In response to tampering complaints, the NBA is investigating some of the earliest agreements reached in free agency, according to Zach Lowe and Brian Windhorst of ESPN. The process will include interviews with players and possibly agents and team employees as well.
Suspicions were raised as some free agent deals were announced immediately upon the arrival of the negotiating period, which began at 6pm Eastern Time on June 30. A few agreements were leaked ahead of that hour, prompting questions about the legality of the process.
The announcement of the investigation came after a “tense” owners meeting in Las Vegas in which everyone present was encouraged to express their grievances. Hornets owner Michael Jordan, who lost Kemba Walker to a quickly announced deal with the Celtics, suggested the need to alter the way free agency is conducted in the next collective bargaining agreement. Bucks co-owner Marc Lasry, who could have the top free agent in 2021 when Giannis Antetokounmpo hits the market, discussed “gray areas” of the current rules against tampering.
NBA general counsel Rick Buchanan reminded teams that they are all expected to abide by the rules and promised a revised set of regulations that will be strictly enforced. He mentioned “seizing servers and cellphones” to track any illegal contact that teams might make.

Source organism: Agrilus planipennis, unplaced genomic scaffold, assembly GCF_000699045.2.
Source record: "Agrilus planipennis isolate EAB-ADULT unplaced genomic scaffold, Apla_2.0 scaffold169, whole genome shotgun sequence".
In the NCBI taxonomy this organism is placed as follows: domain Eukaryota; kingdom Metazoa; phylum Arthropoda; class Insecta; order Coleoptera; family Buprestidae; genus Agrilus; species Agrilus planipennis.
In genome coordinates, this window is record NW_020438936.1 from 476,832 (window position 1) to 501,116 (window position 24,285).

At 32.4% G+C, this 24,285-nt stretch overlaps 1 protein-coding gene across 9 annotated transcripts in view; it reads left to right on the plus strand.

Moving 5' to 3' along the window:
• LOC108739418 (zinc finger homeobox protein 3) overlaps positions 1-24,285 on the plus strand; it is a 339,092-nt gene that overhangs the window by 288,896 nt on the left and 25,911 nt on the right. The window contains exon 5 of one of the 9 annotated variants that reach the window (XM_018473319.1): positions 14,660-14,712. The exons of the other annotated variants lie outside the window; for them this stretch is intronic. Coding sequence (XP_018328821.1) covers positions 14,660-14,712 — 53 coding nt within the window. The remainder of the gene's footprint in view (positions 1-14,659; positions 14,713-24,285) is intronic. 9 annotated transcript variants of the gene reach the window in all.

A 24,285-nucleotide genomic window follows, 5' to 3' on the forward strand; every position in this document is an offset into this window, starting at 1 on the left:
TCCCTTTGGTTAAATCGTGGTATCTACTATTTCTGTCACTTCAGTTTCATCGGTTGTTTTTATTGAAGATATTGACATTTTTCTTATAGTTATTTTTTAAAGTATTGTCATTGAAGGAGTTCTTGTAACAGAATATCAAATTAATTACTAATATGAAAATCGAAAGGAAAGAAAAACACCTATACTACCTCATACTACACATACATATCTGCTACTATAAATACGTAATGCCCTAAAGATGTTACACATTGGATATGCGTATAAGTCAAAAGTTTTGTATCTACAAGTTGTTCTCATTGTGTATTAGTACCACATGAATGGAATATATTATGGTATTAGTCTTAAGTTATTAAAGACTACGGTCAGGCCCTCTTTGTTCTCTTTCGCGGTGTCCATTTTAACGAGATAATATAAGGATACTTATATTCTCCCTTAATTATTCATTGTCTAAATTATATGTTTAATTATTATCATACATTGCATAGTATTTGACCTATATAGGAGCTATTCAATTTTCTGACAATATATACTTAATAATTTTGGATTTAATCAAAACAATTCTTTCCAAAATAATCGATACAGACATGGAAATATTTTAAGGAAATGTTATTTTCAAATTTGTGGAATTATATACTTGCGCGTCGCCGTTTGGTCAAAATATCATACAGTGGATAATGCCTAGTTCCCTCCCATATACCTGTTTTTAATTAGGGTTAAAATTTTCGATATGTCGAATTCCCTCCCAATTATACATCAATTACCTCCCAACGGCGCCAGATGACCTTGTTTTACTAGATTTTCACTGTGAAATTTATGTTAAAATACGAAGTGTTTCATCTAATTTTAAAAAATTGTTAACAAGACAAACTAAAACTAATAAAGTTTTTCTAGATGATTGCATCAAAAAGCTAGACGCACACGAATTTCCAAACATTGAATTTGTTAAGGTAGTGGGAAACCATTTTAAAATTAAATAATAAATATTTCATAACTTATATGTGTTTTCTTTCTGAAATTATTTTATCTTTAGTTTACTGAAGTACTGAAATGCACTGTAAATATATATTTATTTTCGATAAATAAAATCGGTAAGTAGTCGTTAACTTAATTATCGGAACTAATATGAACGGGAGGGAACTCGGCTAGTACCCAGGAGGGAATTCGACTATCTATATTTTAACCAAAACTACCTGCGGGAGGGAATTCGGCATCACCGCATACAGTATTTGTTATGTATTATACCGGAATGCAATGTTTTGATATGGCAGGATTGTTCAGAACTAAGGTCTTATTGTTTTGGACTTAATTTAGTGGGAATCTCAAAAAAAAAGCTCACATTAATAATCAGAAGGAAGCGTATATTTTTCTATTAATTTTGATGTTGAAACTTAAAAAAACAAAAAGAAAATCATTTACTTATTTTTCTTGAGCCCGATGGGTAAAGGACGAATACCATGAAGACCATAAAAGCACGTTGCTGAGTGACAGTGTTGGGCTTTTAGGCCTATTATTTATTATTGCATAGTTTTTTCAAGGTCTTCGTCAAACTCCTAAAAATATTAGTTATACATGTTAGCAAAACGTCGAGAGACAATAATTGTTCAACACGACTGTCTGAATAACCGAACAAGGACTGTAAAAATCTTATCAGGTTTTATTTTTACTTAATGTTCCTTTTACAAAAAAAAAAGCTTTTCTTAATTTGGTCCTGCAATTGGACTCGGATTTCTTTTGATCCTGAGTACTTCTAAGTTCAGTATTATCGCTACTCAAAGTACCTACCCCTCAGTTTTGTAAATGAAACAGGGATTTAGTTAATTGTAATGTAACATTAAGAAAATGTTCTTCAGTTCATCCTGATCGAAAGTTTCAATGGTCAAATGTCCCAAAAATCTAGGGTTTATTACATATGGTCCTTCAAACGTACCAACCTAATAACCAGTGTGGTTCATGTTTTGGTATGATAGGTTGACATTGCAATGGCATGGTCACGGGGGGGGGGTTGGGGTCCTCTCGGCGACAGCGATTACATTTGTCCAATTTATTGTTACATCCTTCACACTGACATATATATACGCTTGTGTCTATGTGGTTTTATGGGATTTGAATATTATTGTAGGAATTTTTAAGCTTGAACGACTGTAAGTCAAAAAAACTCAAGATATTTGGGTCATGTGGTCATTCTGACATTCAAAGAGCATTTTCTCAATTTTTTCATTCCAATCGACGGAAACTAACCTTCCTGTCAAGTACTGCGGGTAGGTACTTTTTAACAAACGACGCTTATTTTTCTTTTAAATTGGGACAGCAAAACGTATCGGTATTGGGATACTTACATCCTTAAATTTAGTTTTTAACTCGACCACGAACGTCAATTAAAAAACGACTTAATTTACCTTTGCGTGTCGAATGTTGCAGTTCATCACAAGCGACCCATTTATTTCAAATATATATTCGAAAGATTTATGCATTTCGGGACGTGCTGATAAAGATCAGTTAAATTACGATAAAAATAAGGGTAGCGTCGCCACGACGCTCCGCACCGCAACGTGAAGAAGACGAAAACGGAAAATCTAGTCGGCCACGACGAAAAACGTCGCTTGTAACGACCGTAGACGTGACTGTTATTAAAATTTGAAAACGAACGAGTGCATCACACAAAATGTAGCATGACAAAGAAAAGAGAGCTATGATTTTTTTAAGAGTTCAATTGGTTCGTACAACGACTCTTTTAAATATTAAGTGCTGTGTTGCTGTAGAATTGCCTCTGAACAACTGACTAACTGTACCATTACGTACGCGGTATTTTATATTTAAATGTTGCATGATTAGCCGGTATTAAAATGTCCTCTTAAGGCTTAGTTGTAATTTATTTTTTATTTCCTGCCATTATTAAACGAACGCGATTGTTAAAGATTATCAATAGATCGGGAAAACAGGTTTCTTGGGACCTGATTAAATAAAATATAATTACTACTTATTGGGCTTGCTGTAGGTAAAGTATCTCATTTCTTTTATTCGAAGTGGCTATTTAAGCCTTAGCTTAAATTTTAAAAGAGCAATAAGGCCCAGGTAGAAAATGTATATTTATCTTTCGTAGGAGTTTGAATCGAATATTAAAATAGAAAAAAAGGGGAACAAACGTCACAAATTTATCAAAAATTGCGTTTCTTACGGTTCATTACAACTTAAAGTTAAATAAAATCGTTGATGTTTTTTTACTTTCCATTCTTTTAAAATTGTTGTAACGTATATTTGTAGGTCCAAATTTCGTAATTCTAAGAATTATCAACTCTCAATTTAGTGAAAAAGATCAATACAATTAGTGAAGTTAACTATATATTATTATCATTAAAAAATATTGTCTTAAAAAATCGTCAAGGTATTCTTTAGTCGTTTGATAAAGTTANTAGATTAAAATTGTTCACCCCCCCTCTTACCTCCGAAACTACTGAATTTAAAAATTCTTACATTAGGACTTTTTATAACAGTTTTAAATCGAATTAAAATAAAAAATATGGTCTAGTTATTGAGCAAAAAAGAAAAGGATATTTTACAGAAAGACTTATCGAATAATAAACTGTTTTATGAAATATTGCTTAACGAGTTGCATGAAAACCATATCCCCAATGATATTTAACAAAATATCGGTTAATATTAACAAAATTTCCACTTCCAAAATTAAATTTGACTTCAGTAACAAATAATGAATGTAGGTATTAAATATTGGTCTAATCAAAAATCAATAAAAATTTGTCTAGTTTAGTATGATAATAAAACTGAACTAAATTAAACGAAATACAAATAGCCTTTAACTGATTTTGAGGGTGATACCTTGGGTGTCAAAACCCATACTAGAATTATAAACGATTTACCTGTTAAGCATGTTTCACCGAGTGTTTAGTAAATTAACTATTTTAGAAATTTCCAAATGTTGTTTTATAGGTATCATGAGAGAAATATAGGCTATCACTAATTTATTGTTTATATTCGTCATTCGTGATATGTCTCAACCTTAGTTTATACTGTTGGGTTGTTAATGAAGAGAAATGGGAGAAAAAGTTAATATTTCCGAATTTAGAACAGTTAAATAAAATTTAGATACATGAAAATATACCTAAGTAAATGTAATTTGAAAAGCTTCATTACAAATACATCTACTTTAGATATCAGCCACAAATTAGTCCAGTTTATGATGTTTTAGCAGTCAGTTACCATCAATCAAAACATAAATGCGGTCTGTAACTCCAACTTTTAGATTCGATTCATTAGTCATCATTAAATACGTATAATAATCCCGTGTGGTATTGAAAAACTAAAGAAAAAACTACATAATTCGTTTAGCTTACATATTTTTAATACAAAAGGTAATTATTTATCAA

Other possible solutions being considered by the league include:
- Allowing teams to negotiate with their own free agents after the Finals have concluded. Some executives and agents admit that the free agent process now unofficially begins at the draft combine in May when meetings over potential picks expand into talk about free agent clients.
- Holding free agency before the draft. The Rockets submitted a formal proposal to enact this change last year, but only got support from 10 teams, sources tell Lowe and Windhorst.
- Cutting back the moratorium, which extended this year from June 30 to July 6. It exists to give the league time to account for all its revenue from the previous season and set an accurate salary cap.
- Granting teams more time and more freedom to talk with free agents before they officially reach the market.
Several teams also complained about the new trend toward family members serving as virtual agents and making requests not covered by the CBA. Some used Kawhi Leonard‘s uncle, Dennis Robertson, as an example, but the authors point out that there have been many other similar cases. Commissioner Adam Silver admitted that “things are being discussed that don’t fall squarely within the collective bargaining agreement.” There was sentiment at the meeting to require family members who assume that role to go through the union’s agent certification process.